It’s devastating whenever a loved one is lost to suicide. A new Fresno County program will soon connect families impacted by this type of tragedy with someone else who knows exactly the pain they’re going through — to reduce the risk of losing more lives to suicide.
Fresno County’s Local Outreach to Suicide Survivors Team, or LOSS Team, will begin its lifesaving work in July. The program is part of the county’s Suicide Prevention Strategic Plan, which was published in September 2018.
This is how it works: when authorities determine a death is a suicide, the affected family will immediately connect with a LOSS Team — consisting of a suicide-loss survivor and a clinician. A family can also defer meeting with a team until they’re ready.
When Brandy Lidbeck was 10-years-old, her mother died by suicide.
“You kind of just wander around for years, kind of thinking in your head, ‘Man, what could I have done,'” Lidbeck recalled. “[Also thinking of] the guilt, shame, or whatever is associated with suicide.”
She’d continue to ask herself those questions for 13 years until she met another person affected by suicide.
“To be able to meet someone in my 20’s [who also lost a family member to suicide]…so impactful,” Lidbeck said.
Lidbeck, a program coordinator for Fresno Survivors of Suicide Loss, is aiming to re-create that connection for others. She’s one of the community partners helping jumpstart the LOSS Team in the county.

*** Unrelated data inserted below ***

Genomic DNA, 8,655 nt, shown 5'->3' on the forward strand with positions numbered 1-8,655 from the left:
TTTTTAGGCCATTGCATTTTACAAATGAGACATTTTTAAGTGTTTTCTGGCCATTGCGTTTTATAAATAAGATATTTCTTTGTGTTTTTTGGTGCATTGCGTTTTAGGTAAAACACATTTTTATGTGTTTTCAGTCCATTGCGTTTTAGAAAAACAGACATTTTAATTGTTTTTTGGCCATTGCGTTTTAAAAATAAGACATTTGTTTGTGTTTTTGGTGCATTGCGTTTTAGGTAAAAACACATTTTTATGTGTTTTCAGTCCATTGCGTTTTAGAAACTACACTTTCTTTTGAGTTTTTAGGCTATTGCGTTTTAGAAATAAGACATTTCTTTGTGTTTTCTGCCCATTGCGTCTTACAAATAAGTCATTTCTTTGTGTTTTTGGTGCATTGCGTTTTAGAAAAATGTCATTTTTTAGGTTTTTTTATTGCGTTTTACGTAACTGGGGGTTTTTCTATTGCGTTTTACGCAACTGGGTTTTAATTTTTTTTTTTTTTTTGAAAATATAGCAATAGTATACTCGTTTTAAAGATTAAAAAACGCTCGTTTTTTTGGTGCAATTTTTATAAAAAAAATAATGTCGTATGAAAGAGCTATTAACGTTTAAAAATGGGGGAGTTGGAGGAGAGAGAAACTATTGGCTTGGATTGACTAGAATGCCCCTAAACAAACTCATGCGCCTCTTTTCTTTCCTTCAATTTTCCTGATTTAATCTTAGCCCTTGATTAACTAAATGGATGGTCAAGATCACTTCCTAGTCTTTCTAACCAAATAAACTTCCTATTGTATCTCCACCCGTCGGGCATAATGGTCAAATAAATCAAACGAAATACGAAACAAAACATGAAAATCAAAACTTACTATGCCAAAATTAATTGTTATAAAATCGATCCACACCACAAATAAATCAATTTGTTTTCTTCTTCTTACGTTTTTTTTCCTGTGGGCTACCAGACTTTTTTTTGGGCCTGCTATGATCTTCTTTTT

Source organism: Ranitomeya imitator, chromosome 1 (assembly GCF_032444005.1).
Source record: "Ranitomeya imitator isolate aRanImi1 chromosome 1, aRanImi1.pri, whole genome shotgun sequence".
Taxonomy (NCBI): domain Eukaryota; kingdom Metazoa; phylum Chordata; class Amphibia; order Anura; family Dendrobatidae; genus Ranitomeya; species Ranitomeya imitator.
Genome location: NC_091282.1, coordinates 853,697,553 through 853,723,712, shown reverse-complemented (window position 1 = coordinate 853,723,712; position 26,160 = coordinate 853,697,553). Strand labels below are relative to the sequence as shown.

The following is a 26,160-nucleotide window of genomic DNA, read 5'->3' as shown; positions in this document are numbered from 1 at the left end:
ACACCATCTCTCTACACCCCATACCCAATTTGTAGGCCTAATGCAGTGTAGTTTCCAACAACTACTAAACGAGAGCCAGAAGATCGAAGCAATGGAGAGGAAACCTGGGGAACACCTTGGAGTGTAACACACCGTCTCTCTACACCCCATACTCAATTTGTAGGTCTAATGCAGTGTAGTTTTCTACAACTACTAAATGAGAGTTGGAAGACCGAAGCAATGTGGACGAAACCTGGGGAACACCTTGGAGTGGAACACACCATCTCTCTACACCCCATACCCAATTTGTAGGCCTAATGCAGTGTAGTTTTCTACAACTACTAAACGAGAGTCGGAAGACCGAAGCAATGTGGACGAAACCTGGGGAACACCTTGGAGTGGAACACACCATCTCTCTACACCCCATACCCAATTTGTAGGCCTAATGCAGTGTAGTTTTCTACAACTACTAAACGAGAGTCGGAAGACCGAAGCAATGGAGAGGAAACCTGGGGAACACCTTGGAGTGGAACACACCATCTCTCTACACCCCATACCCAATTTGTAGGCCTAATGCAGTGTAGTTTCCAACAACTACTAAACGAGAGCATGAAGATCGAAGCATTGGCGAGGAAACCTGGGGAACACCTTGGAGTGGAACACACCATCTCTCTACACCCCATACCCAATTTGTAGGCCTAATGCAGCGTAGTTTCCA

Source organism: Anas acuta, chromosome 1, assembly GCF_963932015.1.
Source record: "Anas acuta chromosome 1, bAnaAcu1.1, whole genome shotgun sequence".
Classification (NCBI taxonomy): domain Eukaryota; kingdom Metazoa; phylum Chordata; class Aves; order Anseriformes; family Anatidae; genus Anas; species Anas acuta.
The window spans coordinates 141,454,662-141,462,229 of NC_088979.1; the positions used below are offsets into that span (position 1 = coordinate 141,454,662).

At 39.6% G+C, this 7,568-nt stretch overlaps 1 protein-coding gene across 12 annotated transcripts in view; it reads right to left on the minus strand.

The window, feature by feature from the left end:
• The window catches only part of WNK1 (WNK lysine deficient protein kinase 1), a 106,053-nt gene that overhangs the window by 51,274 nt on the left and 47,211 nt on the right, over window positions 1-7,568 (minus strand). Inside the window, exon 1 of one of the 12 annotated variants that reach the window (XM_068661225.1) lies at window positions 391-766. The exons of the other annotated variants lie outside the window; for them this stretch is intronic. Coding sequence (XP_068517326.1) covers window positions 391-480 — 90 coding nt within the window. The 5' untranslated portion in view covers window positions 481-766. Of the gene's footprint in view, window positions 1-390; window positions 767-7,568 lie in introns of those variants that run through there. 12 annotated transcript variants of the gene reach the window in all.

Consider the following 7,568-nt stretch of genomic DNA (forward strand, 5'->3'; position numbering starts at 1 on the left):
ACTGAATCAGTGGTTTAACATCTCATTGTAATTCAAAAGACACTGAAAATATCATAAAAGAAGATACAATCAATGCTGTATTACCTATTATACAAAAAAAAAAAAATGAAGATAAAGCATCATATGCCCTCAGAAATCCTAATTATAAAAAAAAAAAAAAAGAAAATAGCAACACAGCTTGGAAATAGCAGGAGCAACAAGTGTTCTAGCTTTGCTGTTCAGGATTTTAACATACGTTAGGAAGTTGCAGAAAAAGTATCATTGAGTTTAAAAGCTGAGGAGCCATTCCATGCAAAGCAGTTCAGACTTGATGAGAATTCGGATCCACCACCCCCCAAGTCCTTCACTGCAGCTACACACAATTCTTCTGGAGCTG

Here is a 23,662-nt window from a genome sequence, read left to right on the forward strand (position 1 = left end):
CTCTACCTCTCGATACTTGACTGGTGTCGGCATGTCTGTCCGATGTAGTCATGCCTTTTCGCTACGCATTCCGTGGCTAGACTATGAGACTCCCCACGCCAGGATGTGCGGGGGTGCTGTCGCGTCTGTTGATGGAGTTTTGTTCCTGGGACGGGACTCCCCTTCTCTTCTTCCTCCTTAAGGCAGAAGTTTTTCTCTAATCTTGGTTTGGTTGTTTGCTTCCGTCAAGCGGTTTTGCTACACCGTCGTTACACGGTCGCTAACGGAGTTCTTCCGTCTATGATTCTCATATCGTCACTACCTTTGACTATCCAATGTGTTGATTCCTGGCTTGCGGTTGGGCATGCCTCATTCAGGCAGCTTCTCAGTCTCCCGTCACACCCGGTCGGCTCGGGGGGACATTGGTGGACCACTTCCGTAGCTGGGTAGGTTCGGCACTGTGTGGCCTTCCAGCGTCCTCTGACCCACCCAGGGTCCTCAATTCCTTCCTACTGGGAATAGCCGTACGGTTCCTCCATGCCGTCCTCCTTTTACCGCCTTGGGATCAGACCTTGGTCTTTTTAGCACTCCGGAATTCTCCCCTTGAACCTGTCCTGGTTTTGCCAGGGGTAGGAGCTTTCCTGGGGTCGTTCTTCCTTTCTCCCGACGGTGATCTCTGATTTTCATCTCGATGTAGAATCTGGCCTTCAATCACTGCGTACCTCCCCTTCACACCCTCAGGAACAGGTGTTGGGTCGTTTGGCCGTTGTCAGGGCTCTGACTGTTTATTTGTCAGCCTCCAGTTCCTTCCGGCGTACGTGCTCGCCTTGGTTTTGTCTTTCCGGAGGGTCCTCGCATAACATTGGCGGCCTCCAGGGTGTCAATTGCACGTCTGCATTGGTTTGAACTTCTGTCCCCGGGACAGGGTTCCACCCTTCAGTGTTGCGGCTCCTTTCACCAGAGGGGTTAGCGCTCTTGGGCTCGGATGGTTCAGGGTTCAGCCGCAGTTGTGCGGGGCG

She said this program is very significant because people who lose a loved one to suicide are four-times more likely to die by suicide themselves.
“If we can get in there right away and start giving them support and resources — we can bring that risk down,” Lidbeck said. “Prevention is also taking care of people.”
The county’s suicide prevention plan is the result of the the work between the the Fresno County Department of Behavioral Health and various community partners. To that end, they are all continuously improving on the plan as needed.
“It’s an active living plan and we’re meeting every month with those who helped us form it,” said Ahmad Bahrami, division manager of public behavioral health. “We are continuously discussing what are the next steps.”
Fresno County is one of seven counties with a suicide prevention plan in place. Sen. Melissa Hurtado (D-Sanger) currently has a bill in the legislature to make it a requirement that all counties create one. You can see that bill in full by clicking here.
You can see Fresno County’s plan in full by clicking here.
Suicide prevention lifeline: 1-800-273-8255